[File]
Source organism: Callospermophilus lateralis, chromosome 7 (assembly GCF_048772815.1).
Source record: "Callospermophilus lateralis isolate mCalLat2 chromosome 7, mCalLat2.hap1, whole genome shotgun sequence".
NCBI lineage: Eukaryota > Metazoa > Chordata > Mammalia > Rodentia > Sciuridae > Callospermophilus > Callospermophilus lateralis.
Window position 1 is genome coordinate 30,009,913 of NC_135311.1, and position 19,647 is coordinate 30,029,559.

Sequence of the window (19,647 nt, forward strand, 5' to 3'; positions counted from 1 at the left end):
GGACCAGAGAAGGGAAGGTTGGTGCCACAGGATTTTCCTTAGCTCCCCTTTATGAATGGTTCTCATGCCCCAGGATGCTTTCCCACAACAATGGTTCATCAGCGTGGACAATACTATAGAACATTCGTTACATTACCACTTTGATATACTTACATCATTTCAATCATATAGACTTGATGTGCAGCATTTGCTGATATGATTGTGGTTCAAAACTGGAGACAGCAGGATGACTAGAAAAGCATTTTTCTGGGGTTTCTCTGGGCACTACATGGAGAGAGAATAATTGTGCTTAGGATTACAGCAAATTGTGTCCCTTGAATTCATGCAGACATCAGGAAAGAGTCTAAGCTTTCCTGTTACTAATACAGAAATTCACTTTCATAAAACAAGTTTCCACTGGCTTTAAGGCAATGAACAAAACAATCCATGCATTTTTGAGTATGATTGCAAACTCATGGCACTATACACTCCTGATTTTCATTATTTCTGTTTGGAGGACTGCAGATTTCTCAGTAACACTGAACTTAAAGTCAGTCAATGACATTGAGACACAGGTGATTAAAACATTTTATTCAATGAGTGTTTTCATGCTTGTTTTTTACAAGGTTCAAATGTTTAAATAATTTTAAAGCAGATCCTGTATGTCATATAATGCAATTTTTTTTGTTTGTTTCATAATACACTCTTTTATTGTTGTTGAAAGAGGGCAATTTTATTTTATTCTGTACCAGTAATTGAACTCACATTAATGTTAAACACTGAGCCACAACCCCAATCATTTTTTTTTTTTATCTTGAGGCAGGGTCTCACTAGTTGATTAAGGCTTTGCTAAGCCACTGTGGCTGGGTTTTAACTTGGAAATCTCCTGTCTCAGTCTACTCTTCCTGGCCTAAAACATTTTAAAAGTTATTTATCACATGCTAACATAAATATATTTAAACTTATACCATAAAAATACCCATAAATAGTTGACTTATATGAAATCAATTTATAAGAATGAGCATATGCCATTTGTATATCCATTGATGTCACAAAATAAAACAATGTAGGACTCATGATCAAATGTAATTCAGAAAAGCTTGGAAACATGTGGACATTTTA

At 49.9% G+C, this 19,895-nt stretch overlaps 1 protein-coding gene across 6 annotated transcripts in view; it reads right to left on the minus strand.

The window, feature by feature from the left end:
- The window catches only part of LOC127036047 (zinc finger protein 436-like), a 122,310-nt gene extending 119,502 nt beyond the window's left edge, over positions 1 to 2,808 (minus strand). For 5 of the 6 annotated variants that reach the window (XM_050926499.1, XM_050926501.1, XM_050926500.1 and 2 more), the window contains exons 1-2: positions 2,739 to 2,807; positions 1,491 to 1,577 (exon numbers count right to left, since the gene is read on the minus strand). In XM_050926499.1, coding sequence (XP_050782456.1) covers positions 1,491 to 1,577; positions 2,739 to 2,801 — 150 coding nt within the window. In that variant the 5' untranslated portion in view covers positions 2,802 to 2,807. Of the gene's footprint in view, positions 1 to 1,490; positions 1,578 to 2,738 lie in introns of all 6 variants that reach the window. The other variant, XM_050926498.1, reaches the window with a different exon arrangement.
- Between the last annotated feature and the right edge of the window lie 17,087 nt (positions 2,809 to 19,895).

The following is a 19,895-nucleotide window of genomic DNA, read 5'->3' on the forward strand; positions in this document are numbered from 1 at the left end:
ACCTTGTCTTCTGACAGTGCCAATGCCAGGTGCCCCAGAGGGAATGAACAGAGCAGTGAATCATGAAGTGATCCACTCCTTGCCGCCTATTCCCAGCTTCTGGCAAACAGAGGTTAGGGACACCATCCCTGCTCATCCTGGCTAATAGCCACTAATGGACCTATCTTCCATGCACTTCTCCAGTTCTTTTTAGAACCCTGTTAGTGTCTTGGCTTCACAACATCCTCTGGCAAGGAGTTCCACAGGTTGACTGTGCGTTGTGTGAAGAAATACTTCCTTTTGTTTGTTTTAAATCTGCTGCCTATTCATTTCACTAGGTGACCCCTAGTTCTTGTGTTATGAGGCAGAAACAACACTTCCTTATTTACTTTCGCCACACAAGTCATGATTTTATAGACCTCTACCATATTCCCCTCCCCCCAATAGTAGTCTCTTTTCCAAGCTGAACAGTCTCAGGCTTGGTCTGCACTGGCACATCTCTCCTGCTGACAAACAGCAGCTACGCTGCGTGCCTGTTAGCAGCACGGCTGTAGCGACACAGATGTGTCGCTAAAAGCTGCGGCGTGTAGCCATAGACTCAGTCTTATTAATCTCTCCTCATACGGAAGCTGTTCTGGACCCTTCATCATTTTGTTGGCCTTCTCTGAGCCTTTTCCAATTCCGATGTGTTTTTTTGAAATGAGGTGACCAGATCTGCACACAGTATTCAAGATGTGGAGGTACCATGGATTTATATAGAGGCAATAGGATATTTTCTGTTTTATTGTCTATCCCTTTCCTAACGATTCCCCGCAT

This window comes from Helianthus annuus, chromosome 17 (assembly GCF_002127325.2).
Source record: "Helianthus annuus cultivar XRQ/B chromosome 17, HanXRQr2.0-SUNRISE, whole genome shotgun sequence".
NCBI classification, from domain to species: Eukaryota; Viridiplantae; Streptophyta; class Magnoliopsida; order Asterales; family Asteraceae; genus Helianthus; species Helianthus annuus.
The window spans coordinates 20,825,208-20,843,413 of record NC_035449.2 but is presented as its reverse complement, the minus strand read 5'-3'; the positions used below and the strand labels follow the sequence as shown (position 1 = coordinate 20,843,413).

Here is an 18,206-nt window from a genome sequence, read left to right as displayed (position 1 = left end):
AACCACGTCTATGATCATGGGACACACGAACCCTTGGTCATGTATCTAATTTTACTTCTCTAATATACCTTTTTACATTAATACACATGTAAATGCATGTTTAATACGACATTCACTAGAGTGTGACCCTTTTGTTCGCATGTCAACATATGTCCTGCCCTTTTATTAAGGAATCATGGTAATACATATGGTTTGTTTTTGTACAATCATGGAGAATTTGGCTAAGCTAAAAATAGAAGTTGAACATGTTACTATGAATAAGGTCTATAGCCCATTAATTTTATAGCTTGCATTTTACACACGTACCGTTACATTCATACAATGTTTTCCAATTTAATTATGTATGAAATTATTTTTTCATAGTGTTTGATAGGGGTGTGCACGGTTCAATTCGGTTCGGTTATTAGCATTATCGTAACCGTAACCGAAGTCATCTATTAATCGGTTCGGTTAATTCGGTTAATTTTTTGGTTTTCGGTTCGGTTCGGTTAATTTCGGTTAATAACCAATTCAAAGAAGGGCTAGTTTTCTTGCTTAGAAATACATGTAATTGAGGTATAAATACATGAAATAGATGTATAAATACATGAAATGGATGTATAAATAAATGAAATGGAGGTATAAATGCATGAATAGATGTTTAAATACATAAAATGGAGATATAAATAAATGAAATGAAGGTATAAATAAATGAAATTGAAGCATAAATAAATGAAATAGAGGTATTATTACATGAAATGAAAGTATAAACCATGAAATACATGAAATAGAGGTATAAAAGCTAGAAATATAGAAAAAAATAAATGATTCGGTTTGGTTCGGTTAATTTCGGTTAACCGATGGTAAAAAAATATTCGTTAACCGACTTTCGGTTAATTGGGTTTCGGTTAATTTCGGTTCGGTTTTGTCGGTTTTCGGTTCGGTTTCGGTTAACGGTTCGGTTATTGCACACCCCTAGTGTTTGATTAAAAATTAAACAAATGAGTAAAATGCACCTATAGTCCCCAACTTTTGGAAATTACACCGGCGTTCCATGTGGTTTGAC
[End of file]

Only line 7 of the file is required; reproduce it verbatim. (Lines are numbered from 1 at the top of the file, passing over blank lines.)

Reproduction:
At 49.9% G+C, this 19,895-nt stretch overlaps 1 protein-coding gene across 6 annotated transcripts in view; it reads right to left on the minus strand.